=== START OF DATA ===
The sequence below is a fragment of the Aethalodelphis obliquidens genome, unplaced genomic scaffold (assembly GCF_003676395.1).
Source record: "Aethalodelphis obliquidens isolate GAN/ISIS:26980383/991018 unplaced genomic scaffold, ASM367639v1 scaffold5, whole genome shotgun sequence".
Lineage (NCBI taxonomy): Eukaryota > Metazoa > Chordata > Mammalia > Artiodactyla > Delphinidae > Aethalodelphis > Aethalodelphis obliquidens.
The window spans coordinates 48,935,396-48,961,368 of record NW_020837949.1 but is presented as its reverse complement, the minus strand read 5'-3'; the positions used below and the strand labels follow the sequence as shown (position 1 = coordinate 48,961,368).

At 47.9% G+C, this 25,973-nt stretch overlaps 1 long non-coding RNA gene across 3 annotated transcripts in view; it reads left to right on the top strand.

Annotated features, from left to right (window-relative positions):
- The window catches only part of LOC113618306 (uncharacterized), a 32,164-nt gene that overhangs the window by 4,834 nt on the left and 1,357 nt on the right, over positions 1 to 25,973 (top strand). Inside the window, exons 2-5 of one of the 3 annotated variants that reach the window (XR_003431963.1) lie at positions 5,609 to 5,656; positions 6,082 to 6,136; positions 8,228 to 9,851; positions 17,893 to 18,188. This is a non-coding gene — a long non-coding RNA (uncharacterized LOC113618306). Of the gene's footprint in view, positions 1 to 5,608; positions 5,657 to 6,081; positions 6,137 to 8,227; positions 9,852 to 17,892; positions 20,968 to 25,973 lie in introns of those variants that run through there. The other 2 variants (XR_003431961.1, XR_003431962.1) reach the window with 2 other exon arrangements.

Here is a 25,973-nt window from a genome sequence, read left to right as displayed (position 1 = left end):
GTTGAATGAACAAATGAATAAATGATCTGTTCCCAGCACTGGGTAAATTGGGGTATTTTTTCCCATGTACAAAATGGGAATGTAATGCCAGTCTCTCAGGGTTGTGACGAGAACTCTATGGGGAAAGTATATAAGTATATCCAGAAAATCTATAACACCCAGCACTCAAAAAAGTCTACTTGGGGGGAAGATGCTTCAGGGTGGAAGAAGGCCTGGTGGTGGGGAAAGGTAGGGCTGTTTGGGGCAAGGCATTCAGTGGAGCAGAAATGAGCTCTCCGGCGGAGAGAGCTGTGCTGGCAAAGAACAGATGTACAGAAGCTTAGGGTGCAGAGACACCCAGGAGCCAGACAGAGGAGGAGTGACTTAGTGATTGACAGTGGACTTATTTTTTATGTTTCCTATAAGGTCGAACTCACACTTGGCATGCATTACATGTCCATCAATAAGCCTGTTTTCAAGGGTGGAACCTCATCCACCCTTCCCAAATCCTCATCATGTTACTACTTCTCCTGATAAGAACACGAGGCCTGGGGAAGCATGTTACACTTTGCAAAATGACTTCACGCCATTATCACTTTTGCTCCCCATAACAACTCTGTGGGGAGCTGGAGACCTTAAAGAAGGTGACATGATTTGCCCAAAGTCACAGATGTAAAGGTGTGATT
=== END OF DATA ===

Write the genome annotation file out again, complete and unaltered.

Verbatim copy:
The sequence below is a fragment of the Aethalodelphis obliquidens genome, unplaced genomic scaffold (assembly GCF_003676395.1).
Source record: "Aethalodelphis obliquidens isolate GAN/ISIS:26980383/991018 unplaced genomic scaffold, ASM367639v1 scaffold5, whole genome shotgun sequence".
Lineage (NCBI taxonomy): Eukaryota > Metazoa > Chordata > Mammalia > Artiodactyla > Delphinidae > Aethalodelphis > Aethalodelphis obliquidens.
The window spans coordinates 48,935,396-48,961,368 of record NW_020837949.1 but is presented as its reverse complement, the minus strand read 5'-3'; the positions used below and the strand labels follow the sequence as shown (position 1 = coordinate 48,961,368).

At 47.9% G+C, this 25,973-nt stretch overlaps 1 long non-coding RNA gene across 3 annotated transcripts in view; it reads left to right on the top strand.

Annotated features, from left to right (window-relative positions):
- The window catches only part of LOC113618306 (uncharacterized), a 32,164-nt gene that overhangs the window by 4,834 nt on the left and 1,357 nt on the right, over positions 1 to 25,973 (top strand). Inside the window, exons 2-5 of one of the 3 annotated variants that reach the window (XR_003431963.1) lie at positions 5,609 to 5,656; positions 6,082 to 6,136; positions 8,228 to 9,851; positions 17,893 to 18,188. This is a non-coding gene — a long non-coding RNA (uncharacterized LOC113618306). Of the gene's footprint in view, positions 1 to 5,608; positions 5,657 to 6,081; positions 6,137 to 8,227; positions 9,852 to 17,892; positions 20,968 to 25,973 lie in introns of those variants that run through there. The other 2 variants (XR_003431961.1, XR_003431962.1) reach the window with 2 other exon arrangements.

Here is a 25,973-nt window from a genome sequence, read left to right as displayed (position 1 = left end):
GTTGAATGAACAAATGAATAAATGATCTGTTCCCAGCACTGGGTAAATTGGGGTATTTTTTCCCATGTACAAAATGGGAATGTAATGCCAGTCTCTCAGGGTTGTGACGAGAACTCTATGGGGAAAGTATATAAGTATATCCAGAAAATCTATAACACCCAGCACTCAAAAAAGTCTACTTGGGGGGAAGATGCTTCAGGGTGGAAGAAGGCCTGGTGGTGGGGAAAGGTAGGGCTGTTTGGGGCAAGGCATTCAGTGGAGCAGAAATGAGCTCTCCGGCGGAGAGAGCTGTGCTGGCAAAGAACAGATGTACAGAAGCTTAGGGTGCAGAGACACCCAGGAGCCAGACAGAGGAGGAGTGACTTAGTGATTGACAGTGGACTTATTTTTTATGTTTCCTATAAGGTCGAACTCACACTTGGCATGCATTACATGTCCATCAATAAGCCTGTTTTCAAGGGTGGAACCTCATCCACCCTTCCCAAATCCTCATCATGTTACTACTTCTCCTGATAAGAACACGAGGCCTGGGGAAGCATGTTACACTTTGCAAAATGACTTCACGCCATTATCACTTTTGCTCCCCATAACAACTCTGTGGGGAGCTGGAGACCTTAAAGAAGGTGACATGATTTGCCCAAAGTCACAGATGTAAAGGTGTGATT